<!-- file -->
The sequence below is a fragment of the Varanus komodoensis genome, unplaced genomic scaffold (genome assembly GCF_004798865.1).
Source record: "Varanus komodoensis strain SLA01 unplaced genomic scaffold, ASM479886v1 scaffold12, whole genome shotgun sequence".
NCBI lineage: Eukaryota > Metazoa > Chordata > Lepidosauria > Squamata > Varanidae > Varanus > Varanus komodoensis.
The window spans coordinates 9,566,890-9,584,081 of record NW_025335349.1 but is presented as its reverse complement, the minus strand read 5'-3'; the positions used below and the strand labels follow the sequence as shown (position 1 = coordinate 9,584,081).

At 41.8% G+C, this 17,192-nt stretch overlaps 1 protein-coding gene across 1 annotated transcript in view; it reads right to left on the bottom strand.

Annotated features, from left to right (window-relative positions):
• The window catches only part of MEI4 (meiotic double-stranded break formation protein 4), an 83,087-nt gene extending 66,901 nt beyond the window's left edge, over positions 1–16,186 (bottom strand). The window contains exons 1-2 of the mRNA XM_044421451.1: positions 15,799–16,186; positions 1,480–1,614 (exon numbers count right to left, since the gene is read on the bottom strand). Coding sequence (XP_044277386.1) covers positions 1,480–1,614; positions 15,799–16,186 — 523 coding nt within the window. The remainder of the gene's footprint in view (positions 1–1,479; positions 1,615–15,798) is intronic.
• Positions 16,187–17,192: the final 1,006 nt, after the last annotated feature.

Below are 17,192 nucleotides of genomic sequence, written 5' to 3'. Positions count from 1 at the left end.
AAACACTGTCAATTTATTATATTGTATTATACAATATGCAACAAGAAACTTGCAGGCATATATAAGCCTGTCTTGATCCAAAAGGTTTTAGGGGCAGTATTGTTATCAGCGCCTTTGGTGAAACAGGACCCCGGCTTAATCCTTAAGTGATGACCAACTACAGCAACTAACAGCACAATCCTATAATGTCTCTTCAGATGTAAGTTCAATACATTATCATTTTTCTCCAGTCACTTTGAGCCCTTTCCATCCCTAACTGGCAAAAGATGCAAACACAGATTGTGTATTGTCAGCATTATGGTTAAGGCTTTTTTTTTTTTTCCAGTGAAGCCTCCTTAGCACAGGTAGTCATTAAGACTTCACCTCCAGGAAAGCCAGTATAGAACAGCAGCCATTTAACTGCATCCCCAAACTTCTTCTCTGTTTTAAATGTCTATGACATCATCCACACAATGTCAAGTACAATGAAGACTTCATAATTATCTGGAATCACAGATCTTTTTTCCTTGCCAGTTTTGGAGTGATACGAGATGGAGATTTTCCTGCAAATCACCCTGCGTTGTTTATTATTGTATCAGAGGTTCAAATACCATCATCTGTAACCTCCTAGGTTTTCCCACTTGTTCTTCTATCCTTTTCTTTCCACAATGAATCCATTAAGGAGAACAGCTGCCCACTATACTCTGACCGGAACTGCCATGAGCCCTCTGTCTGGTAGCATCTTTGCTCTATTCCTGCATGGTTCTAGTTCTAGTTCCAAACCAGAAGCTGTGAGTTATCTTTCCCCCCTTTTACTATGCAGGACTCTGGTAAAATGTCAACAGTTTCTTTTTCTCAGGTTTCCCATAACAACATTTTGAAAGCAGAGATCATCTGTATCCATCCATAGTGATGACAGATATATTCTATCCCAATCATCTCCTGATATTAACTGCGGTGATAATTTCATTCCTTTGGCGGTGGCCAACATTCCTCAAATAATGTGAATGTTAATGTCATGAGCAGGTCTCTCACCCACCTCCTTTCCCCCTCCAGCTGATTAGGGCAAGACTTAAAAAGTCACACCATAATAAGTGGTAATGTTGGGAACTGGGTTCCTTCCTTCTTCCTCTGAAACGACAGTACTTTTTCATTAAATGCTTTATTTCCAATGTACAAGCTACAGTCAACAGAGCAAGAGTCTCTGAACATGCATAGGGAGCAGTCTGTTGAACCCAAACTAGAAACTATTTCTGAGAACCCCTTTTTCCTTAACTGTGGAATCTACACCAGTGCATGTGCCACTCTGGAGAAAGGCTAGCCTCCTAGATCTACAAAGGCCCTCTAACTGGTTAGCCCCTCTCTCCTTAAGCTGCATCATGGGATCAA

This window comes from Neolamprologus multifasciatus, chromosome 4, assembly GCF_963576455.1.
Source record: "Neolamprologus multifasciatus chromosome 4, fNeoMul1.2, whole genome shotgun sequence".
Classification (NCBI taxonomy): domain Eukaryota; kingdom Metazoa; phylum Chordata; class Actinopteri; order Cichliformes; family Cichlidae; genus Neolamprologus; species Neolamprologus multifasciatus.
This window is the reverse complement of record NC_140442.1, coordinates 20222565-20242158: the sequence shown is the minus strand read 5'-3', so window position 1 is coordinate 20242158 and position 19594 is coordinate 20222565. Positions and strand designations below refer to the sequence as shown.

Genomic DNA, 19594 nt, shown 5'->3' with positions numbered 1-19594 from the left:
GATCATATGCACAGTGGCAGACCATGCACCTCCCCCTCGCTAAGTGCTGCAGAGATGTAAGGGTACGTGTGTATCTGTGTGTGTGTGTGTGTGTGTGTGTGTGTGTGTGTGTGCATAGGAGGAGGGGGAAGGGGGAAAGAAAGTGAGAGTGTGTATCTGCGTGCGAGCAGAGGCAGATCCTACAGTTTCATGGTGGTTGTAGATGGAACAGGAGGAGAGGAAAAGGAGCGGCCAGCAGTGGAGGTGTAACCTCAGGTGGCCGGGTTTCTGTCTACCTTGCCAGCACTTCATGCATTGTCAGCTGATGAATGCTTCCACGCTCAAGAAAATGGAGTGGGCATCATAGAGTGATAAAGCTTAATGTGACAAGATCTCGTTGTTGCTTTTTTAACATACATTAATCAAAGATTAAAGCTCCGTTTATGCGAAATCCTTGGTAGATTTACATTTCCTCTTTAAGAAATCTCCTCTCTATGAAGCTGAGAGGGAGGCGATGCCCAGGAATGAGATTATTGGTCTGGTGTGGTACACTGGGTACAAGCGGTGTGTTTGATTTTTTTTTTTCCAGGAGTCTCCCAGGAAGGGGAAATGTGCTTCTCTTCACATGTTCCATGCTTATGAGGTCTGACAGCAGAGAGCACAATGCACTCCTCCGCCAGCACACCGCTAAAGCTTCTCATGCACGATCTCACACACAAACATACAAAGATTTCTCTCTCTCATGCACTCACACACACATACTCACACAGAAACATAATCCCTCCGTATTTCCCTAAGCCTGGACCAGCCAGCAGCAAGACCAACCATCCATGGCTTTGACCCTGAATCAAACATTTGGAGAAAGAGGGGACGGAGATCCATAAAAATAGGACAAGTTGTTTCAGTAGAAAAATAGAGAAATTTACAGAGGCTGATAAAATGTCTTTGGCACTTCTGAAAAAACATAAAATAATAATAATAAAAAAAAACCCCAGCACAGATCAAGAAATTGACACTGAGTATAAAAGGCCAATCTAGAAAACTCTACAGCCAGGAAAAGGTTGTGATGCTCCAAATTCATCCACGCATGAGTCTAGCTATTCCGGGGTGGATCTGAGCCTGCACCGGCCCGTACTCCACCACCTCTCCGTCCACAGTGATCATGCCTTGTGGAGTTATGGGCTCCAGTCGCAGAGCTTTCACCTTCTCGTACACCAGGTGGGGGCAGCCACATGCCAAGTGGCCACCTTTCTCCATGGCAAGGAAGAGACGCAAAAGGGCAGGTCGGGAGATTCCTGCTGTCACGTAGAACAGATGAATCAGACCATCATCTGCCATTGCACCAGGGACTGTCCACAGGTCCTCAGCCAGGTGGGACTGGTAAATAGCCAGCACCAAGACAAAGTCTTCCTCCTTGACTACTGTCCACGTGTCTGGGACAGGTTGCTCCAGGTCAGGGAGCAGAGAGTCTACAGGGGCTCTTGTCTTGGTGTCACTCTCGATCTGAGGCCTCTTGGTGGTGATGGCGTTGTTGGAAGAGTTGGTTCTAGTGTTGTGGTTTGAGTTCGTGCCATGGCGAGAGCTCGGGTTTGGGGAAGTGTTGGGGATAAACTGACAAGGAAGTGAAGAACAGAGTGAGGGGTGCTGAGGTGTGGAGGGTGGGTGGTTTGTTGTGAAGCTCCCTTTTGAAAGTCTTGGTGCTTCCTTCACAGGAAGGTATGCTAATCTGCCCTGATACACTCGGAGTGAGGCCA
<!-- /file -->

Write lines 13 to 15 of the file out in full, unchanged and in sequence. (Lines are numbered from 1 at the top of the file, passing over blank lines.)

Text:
Classification (NCBI taxonomy): domain Eukaryota; kingdom Metazoa; phylum Chordata; class Actinopteri; order Cichliformes; family Cichlidae; genus Neolamprologus; species Neolamprologus multifasciatus.
This window is the reverse complement of record NC_140442.1, coordinates 20222565-20242158: the sequence shown is the minus strand read 5'-3', so window position 1 is coordinate 20242158 and position 19594 is coordinate 20222565. Positions and strand designations below refer to the sequence as shown.

Genomic DNA, 19594 nt, shown 5'->3' with positions numbered 1-19594 from the left: